About UsThe Morris County Golf Club, founded in 1894 and located in Morristown, New Jersey, is a private, members-only club dedicated to the spirit of great sportsmanship, lifelong friendships and friendly competition. The Club's challenging and beautiful Seth Raynor-designed course, set on 150 acres, is its crown jewel, but world-class racquet sports, swimming, social events and fine dining are also part of the MCGC experience.

The Club and facilities are for member usage only and is not open to the public.  If you are interested in membership, please contact Jackie at jgraziano@morriscgc.com.   

The Club was unique from its very beginning. Planned, organized, and operated by women. This was remarkable considering the era, a period when women were presumed decorous rather than determined. The Club's founding "mothers," a term used here in respect and appreciation, proved more than able for the task they had set.

Morris County was an early member (1895) of the United States Golf Association and the first New Jersey venue to host a national championship. Some fabled names in the sport have been associated with the Club: Harry Vardon, Ted Ray, the immortal Bobby Jones, Chick Evens, Walter Kozak, Elaine and Louis Gillespie, and Billy Dear, to name a few.

Golf, always the club's premier sport, has been complemented through the years by various other activities: tennis, swimming, paddle tennis, and ice hockey come to mind.

If a single word can describe the Club's first century, then "determination" is an apt choice. Morris County Golf Club has endured repeated disasters: two fires in 1903 and 1915 leveled earlier clubhouses, both world wars and the Depression of the 1930's reduced membership, and heavy debt had to be retired more than once. Yet the club has prevailed.

The reason for this longevity is not the club's physical assets, which have evolved and altered with time, but rather what Morris County Golf Club represents. The members of a century ago sought to create an atmosphere of civility and an ambiance where friendship and sportsmanship were to be held in esteem. Their success is our legacy. Much is different, but the club's founding spirit remains unchanged, and the determination of our current members is as strong as ever--the determination to maintain the rich traditions that are the hallmark of the Morris County Golf Club.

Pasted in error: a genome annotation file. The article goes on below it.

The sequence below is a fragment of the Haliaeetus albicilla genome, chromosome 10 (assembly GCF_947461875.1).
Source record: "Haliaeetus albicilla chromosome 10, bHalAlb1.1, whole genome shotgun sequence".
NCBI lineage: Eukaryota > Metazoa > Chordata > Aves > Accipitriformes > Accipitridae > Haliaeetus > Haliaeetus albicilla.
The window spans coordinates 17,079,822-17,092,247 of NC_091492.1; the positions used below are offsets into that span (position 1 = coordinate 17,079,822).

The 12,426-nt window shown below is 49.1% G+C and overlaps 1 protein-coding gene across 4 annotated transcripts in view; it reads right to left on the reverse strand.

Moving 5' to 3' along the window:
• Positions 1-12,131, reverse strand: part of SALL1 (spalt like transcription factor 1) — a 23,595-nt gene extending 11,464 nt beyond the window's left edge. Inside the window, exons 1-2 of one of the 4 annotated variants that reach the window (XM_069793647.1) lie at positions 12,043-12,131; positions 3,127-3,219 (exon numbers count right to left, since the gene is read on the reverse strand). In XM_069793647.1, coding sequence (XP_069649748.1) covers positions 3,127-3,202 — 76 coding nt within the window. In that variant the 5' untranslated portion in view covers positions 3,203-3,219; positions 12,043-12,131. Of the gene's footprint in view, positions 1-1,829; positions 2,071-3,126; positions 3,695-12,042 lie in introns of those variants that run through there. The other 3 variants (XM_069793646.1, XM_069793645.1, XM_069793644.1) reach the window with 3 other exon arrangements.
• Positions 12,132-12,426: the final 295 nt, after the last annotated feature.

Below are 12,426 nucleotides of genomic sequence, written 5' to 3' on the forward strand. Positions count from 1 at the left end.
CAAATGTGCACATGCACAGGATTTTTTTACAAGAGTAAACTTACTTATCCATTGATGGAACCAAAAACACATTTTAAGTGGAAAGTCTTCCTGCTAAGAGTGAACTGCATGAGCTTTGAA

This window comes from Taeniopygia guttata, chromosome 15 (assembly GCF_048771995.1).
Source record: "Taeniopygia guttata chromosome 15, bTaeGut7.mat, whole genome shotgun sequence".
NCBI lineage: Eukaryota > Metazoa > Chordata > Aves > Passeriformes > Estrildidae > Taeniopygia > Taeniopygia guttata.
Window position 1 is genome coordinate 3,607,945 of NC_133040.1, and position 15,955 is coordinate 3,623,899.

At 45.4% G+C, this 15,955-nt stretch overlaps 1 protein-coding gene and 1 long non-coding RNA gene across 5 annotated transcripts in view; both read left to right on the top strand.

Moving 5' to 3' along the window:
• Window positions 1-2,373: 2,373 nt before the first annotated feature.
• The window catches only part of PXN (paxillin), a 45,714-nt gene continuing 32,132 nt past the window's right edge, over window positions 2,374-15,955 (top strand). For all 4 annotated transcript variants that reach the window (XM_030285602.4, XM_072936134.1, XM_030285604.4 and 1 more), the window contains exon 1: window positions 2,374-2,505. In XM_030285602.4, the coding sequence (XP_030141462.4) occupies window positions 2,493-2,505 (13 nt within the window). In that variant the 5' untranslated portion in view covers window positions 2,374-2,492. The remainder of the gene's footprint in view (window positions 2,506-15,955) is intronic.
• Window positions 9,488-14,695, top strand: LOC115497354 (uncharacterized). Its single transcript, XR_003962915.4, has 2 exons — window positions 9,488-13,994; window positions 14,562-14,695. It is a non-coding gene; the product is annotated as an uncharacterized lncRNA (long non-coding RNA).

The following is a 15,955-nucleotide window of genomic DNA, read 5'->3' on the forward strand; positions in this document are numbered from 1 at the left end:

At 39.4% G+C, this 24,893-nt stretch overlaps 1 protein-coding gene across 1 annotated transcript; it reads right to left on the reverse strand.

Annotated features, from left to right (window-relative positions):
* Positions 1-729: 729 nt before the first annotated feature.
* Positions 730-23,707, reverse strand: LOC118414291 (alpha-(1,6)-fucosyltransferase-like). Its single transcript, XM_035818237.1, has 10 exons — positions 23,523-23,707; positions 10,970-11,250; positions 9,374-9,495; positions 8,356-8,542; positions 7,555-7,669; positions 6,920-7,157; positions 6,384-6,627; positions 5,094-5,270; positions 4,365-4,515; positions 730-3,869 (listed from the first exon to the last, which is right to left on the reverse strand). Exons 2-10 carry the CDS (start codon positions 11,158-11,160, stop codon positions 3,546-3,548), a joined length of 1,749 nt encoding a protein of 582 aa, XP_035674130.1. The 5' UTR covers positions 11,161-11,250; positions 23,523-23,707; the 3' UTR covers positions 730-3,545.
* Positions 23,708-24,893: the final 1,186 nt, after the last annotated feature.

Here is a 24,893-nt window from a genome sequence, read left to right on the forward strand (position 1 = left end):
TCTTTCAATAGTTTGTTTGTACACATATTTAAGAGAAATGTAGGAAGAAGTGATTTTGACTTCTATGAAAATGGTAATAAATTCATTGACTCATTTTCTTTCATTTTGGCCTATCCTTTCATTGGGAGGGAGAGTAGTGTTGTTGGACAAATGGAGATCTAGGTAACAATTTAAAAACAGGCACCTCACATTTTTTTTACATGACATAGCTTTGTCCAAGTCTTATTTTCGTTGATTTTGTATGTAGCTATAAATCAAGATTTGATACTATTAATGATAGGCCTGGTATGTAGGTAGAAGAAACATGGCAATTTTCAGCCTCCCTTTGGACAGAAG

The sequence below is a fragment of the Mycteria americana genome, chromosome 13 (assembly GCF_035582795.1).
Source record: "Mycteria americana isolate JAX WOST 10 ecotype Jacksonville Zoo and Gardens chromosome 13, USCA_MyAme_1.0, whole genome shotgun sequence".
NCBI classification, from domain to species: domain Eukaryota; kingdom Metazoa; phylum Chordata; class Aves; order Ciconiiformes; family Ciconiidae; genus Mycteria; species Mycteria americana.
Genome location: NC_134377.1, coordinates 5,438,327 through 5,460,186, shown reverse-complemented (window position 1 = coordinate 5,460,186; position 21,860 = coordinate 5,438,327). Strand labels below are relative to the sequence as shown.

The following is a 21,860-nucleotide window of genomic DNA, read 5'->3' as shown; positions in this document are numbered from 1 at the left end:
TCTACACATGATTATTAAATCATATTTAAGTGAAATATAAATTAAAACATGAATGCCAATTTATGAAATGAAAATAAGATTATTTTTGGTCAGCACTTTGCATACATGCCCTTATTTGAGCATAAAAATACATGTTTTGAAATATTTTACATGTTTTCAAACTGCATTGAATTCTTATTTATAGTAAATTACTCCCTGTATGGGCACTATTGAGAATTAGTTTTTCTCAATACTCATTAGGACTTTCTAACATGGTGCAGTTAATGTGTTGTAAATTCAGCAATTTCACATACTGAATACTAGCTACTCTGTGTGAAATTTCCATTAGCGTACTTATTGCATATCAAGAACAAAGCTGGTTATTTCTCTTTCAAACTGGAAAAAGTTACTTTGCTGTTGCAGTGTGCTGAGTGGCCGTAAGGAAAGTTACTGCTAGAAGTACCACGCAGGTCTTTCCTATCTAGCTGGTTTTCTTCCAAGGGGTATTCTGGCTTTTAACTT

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DescriptionMorris County Golf Club is recognized as the region's foremost private golf and family club. The venerable club, founded in 1894 and open to members and their guests, features an 18-hole, par 70 course on 150 acres. The course has 6,522 yards of golf from the championship tees with a rating of 71.6 and a slope of 129. Greens tees and fairways consist of bentgrass maintained at a championship level. The course also features a practice putting green, a driving range (renovated in 2011) and a short game area.

Club facilities include har tru tennis courts and platform tennis courts, as well as a Paddle Facility (renovated in 2016) complete with indoor entertaining space and a fire pit on the deck.  An Olympic size swimming pool, Poolside Bar and Grill, and fully stocked Golf and Racquet Pro Shops.  The Clubhouse features four dining spaces, the Main Dining Room, the Terrace Grill, the Pub Room and the Patio (renovated in 2017).  Executive Chef Adam Plitt has created seasonal menus suitable for fine dining and casual dining year round. 
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HistoryBirth of a Club